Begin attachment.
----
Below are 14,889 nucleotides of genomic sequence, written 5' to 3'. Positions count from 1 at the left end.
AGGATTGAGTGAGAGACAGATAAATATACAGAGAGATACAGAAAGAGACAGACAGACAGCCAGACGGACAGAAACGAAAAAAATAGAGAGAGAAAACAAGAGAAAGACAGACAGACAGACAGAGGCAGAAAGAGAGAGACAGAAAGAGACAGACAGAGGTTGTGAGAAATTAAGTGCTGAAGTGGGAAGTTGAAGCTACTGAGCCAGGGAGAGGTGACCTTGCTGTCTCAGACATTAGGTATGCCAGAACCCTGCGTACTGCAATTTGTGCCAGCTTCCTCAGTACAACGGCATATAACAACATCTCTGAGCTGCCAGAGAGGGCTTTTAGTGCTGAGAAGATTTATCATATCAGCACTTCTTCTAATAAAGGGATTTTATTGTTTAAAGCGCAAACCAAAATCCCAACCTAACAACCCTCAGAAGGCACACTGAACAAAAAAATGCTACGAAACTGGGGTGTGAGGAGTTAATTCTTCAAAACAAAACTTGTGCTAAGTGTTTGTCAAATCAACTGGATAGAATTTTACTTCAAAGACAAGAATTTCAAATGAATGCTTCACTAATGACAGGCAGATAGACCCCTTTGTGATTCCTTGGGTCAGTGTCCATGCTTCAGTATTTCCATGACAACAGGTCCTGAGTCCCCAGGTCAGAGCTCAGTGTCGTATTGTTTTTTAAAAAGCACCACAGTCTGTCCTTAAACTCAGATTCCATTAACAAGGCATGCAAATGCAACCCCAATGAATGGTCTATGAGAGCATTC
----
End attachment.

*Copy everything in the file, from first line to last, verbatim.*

Below are 14,889 nucleotides of genomic sequence, written 5' to 3'. Positions count from 1 at the left end.
AGGATTGAGTGAGAGACAGATAAATATACAGAGAGATACAGAAAGAGACAGACAGACAGCCAGACGGACAGAAACGAAAAAAATAGAGAGAGAAAACAAGAGAAAGACAGACAGACAGACAGAGGCAGAAAGAGAGAGACAGAAAGAGACAGACAGAGGTTGTGAGAAATTAAGTGCTGAAGTGGGAAGTTGAAGCTACTGAGCCAGGGAGAGGTGACCTTGCTGTCTCAGACATTAGGTATGCCAGAACCCTGCGTACTGCAATTTGTGCCAGCTTCCTCAGTACAACGGCATATAACAACATCTCTGAGCTGCCAGAGAGGGCTTTTAGTGCTGAGAAGATTTATCATATCAGCACTTCTTCTAATAAAGGGATTTTATTGTTTAAAGCGCAAACCAAAATCCCAACCTAACAACCCTCAGAAGGCACACTGAACAAAAAAATGCTACGAAACTGGGGTGTGAGGAGTTAATTCTTCAAAACAAAACTTGTGCTAAGTGTTTGTCAAATCAACTGGATAGAATTTTACTTCAAAGACAAGAATTTCAAATGAATGCTTCACTAATGACAGGCAGATAGACCCCTTTGTGATTCCTTGGGTCAGTGTCCATGCTTCAGTATTTCCATGACAACAGGTCCTGAGTCCCCAGGTCAGAGCTCAGTGTCGTATTGTTTTTTAAAAAGCACCACAGTCTGTCCTTAAACTCAGATTCCATTAACAAGGCATGCAAATGCAACCCCAATGAATGGTCTATGAGAGCATTC